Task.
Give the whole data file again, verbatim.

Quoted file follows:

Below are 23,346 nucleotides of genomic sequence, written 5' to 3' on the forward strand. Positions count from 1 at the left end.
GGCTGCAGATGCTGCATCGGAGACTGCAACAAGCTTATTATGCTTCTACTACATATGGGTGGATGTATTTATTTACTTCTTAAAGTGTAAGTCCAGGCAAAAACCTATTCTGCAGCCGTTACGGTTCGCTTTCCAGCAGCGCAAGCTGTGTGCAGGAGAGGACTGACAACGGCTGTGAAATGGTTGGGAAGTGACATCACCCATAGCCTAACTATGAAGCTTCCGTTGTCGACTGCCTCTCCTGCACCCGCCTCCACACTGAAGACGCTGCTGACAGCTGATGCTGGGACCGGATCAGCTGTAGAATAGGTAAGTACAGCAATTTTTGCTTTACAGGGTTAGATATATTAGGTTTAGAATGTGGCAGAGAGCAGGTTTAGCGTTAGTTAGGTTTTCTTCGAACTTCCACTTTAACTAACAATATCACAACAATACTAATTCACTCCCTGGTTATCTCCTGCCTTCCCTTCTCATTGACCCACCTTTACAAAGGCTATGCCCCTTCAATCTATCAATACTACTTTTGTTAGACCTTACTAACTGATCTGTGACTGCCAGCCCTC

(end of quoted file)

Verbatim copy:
Below are 23,346 nucleotides of genomic sequence, written 5' to 3' on the forward strand. Positions count from 1 at the left end.
GGCTGCAGATGCTGCATCGGAGACTGCAACAAGCTTATTATGCTTCTACTACATATGGGTGGATGTATTTATTTACTTCTTAAAGTGTAAGTCCAGGCAAAAACCTATTCTGCAGCCGTTACGGTTCGCTTTCCAGCAGCGCAAGCTGTGTGCAGGAGAGGACTGACAACGGCTGTGAAATGGTTGGGAAGTGACATCACCCATAGCCTAACTATGAAGCTTCCGTTGTCGACTGCCTCTCCTGCACCCGCCTCCACACTGAAGACGCTGCTGACAGCTGATGCTGGGACCGGATCAGCTGTAGAATAGGTAAGTACAGCAATTTTTGCTTTACAGGGTTAGATATATTAGGTTTAGAATGTGGCAGAGAGCAGGTTTAGCGTTAGTTAGGTTTTCTTCGAACTTCCACTTTAACTAACAATATCACAACAATACTAATTCACTCCCTGGTTATCTCCTGCCTTCCCTTCTCATTGACCCACCTTTACAAAGGCTATGCCCCTTCAATCTATCAATACTACTTTTGTTAGACCTTACTAACTGATCTGTGACTGCCAGCCCTC